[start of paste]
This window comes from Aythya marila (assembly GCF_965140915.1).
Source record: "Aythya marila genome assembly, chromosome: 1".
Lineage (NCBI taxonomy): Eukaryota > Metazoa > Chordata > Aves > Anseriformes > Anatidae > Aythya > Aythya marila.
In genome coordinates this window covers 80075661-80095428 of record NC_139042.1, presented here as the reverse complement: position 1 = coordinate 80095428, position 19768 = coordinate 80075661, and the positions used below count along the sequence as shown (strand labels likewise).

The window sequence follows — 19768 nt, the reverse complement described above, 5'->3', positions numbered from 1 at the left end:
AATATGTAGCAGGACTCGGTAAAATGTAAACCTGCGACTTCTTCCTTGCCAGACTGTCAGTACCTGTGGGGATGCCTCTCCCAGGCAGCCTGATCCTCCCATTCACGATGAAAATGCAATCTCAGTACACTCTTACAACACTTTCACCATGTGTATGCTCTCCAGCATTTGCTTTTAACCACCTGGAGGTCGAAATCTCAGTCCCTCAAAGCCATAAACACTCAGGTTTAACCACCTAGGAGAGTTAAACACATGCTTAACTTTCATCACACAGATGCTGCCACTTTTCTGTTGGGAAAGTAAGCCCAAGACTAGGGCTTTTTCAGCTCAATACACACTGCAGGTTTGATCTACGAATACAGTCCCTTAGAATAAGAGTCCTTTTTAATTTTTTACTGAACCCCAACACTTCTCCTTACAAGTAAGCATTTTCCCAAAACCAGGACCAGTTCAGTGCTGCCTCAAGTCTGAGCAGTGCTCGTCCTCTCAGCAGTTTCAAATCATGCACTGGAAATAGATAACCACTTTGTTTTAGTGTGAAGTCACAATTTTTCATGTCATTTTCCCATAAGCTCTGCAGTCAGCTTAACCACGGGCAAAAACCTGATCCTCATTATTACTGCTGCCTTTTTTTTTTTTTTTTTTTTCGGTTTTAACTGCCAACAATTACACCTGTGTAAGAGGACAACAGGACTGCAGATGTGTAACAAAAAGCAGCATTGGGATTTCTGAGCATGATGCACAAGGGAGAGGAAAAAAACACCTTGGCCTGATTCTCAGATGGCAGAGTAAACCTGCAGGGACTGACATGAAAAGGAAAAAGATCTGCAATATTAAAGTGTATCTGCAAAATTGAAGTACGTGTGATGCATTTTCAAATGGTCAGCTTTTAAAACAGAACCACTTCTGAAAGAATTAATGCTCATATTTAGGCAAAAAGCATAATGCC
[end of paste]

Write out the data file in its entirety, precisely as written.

This window comes from Aythya marila (assembly GCF_965140915.1).
Source record: "Aythya marila genome assembly, chromosome: 1".
Lineage (NCBI taxonomy): Eukaryota > Metazoa > Chordata > Aves > Anseriformes > Anatidae > Aythya > Aythya marila.
In genome coordinates this window covers 80075661-80095428 of record NC_139042.1, presented here as the reverse complement: position 1 = coordinate 80095428, position 19768 = coordinate 80075661, and the positions used below count along the sequence as shown (strand labels likewise).

The window sequence follows — 19768 nt, the reverse complement described above, 5'->3', positions numbered from 1 at the left end:
AATATGTAGCAGGACTCGGTAAAATGTAAACCTGCGACTTCTTCCTTGCCAGACTGTCAGTACCTGTGGGGATGCCTCTCCCAGGCAGCCTGATCCTCCCATTCACGATGAAAATGCAATCTCAGTACACTCTTACAACACTTTCACCATGTGTATGCTCTCCAGCATTTGCTTTTAACCACCTGGAGGTCGAAATCTCAGTCCCTCAAAGCCATAAACACTCAGGTTTAACCACCTAGGAGAGTTAAACACATGCTTAACTTTCATCACACAGATGCTGCCACTTTTCTGTTGGGAAAGTAAGCCCAAGACTAGGGCTTTTTCAGCTCAATACACACTGCAGGTTTGATCTACGAATACAGTCCCTTAGAATAAGAGTCCTTTTTAATTTTTTACTGAACCCCAACACTTCTCCTTACAAGTAAGCATTTTCCCAAAACCAGGACCAGTTCAGTGCTGCCTCAAGTCTGAGCAGTGCTCGTCCTCTCAGCAGTTTCAAATCATGCACTGGAAATAGATAACCACTTTGTTTTAGTGTGAAGTCACAATTTTTCATGTCATTTTCCCATAAGCTCTGCAGTCAGCTTAACCACGGGCAAAAACCTGATCCTCATTATTACTGCTGCCTTTTTTTTTTTTTTTTTTTTCGGTTTTAACTGCCAACAATTACACCTGTGTAAGAGGACAACAGGACTGCAGATGTGTAACAAAAAGCAGCATTGGGATTTCTGAGCATGATGCACAAGGGAGAGGAAAAAAACACCTTGGCCTGATTCTCAGATGGCAGAGTAAACCTGCAGGGACTGACATGAAAAGGAAAAAGATCTGCAATATTAAAGTGTATCTGCAAAATTGAAGTACGTGTGATGCATTTTCAAATGGTCAGCTTTTAAAACAGAACCACTTCTGAAAGAATTAATGCTCATATTTAGGCAAAAAGCATAATGCC